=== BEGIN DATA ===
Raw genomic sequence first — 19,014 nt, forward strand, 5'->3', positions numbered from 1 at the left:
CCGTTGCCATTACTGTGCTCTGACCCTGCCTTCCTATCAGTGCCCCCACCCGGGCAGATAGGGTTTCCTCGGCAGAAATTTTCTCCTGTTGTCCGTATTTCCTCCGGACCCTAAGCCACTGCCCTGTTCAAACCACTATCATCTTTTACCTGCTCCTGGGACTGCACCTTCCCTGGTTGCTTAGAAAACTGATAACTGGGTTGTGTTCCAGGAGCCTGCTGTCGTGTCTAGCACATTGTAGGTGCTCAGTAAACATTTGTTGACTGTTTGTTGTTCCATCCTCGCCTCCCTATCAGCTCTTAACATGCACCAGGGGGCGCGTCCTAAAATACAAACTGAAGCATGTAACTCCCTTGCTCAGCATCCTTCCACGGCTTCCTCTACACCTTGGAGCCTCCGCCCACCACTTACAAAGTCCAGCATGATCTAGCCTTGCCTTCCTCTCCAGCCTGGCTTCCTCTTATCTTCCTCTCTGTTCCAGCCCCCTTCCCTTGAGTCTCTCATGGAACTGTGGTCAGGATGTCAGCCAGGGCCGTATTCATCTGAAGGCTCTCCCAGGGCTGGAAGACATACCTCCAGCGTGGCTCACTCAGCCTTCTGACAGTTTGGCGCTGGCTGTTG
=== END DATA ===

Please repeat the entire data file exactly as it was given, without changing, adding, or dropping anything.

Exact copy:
Raw genomic sequence first — 19,014 nt, forward strand, 5'->3', positions numbered from 1 at the left:
CCGTTGCCATTACTGTGCTCTGACCCTGCCTTCCTATCAGTGCCCCCACCCGGGCAGATAGGGTTTCCTCGGCAGAAATTTTCTCCTGTTGTCCGTATTTCCTCCGGACCCTAAGCCACTGCCCTGTTCAAACCACTATCATCTTTTACCTGCTCCTGGGACTGCACCTTCCCTGGTTGCTTAGAAAACTGATAACTGGGTTGTGTTCCAGGAGCCTGCTGTCGTGTCTAGCACATTGTAGGTGCTCAGTAAACATTTGTTGACTGTTTGTTGTTCCATCCTCGCCTCCCTATCAGCTCTTAACATGCACCAGGGGGCGCGTCCTAAAATACAAACTGAAGCATGTAACTCCCTTGCTCAGCATCCTTCCACGGCTTCCTCTACACCTTGGAGCCTCCGCCCACCACTTACAAAGTCCAGCATGATCTAGCCTTGCCTTCCTCTCCAGCCTGGCTTCCTCTTATCTTCCTCTCTGTTCCAGCCCCCTTCCCTTGAGTCTCTCATGGAACTGTGGTCAGGATGTCAGCCAGGGCCGTATTCATCTGAAGGCTCTCCCAGGGCTGGAAGACATACCTCCAGCGTGGCTCACTCAGCCTTCTGACAGTTTGGCGCTGGCTGTTG